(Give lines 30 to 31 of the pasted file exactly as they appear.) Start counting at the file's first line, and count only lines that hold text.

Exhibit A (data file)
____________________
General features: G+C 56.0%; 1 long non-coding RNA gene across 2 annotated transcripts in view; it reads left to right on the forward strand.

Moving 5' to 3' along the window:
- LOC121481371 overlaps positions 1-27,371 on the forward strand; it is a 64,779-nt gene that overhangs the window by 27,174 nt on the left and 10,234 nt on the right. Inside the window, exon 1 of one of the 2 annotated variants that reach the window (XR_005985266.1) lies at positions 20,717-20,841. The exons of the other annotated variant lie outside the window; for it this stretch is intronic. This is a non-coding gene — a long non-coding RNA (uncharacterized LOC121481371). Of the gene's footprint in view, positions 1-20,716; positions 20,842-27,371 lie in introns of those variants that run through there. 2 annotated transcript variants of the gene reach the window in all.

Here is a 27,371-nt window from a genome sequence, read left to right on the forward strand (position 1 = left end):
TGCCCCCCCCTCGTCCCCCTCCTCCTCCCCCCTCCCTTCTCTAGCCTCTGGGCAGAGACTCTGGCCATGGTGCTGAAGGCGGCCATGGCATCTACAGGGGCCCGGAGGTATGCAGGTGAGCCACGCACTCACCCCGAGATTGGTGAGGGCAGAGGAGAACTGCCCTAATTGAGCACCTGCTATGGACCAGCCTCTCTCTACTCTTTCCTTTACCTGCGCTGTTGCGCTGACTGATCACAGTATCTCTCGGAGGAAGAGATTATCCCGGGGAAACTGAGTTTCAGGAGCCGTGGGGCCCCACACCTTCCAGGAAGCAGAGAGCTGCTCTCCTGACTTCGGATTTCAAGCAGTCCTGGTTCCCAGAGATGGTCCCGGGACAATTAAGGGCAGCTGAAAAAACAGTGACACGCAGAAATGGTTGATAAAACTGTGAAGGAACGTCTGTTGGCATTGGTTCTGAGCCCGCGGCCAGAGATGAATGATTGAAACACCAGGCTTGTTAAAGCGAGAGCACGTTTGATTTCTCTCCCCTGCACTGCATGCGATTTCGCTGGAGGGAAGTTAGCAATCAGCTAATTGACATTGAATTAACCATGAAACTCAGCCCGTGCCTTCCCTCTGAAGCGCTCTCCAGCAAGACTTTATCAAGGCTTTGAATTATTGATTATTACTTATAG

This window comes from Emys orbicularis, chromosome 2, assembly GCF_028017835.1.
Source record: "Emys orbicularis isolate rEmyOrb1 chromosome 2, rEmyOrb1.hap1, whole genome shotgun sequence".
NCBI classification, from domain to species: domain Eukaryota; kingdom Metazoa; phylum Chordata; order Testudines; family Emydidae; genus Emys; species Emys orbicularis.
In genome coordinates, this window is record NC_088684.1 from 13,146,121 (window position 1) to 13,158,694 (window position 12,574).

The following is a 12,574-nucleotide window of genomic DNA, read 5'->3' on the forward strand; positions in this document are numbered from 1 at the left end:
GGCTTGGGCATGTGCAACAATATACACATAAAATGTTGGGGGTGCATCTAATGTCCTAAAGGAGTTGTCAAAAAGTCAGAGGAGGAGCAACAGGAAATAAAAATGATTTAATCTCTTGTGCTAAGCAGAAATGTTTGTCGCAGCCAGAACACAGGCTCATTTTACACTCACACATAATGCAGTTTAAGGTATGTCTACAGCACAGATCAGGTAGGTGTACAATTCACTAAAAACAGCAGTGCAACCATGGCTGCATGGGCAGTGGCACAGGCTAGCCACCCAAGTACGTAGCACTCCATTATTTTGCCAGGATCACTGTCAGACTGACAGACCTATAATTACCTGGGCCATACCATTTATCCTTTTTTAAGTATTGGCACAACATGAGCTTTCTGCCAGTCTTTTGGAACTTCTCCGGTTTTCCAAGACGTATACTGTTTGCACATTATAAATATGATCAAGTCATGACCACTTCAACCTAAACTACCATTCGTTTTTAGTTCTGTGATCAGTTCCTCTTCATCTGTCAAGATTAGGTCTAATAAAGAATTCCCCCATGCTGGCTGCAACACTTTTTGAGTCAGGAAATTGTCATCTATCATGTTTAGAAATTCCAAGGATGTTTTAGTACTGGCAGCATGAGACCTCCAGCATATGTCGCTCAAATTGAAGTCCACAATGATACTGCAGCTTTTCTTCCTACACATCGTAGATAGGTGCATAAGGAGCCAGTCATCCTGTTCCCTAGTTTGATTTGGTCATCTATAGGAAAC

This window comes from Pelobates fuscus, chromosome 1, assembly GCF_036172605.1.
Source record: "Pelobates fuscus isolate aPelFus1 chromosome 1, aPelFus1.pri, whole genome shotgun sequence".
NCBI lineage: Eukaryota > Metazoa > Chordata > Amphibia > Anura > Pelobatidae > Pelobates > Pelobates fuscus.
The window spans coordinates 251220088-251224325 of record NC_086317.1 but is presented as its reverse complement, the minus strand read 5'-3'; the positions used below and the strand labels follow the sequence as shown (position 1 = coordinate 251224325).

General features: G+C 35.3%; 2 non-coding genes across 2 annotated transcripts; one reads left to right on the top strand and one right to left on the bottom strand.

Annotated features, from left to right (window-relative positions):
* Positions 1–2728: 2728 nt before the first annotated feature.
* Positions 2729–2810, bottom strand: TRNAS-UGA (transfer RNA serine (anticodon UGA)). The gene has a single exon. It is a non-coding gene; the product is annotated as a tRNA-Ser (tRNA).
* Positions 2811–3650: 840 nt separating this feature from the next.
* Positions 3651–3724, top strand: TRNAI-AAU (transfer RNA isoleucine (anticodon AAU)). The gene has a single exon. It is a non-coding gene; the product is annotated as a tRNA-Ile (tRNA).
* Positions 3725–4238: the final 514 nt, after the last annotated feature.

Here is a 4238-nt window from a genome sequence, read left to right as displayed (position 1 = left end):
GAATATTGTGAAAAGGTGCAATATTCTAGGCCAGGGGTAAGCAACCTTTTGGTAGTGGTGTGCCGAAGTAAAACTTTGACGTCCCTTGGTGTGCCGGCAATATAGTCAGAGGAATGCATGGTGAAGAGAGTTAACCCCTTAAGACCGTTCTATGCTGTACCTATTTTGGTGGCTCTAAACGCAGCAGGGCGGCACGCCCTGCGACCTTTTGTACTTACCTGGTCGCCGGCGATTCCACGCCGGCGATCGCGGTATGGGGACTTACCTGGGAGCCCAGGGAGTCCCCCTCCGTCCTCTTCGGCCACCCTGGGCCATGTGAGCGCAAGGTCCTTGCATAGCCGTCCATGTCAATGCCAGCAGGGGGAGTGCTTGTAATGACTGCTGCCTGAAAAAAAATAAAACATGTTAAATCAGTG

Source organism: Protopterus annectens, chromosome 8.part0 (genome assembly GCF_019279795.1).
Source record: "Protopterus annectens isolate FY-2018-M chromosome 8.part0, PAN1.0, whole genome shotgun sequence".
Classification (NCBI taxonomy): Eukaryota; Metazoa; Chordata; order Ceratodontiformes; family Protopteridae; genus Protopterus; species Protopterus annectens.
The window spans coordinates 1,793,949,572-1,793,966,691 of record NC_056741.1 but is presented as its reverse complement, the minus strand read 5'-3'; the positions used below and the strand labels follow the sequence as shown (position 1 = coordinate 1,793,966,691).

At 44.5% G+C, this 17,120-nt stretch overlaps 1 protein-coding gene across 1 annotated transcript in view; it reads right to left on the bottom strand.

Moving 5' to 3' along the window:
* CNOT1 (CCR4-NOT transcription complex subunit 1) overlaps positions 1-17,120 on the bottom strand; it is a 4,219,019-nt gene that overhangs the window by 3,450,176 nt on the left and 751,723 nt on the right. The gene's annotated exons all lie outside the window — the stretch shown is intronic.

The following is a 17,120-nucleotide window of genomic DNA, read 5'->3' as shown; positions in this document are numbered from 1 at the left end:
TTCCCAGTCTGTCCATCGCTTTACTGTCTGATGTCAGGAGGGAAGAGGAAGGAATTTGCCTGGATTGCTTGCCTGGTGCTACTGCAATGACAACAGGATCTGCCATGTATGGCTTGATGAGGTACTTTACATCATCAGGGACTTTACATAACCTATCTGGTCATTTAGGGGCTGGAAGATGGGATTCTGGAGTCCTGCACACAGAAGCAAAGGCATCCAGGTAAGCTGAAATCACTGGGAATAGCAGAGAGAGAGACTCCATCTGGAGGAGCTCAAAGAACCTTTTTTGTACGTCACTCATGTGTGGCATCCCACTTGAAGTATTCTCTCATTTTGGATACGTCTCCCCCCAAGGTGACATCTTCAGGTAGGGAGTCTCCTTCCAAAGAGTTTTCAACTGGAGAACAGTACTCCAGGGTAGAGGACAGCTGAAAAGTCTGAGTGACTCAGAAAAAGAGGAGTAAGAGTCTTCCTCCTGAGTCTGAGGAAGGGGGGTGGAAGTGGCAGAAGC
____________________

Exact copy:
Moving 5' to 3' along the window:
* CNOT1 (CCR4-NOT transcription complex subunit 1) overlaps positions 1-17,120 on the bottom strand; it is a 4,219,019-nt gene that overhangs the window by 3,450,176 nt on the left and 751,723 nt on the right. The gene's annotated exons all lie outside the window — the stretch shown is intronic.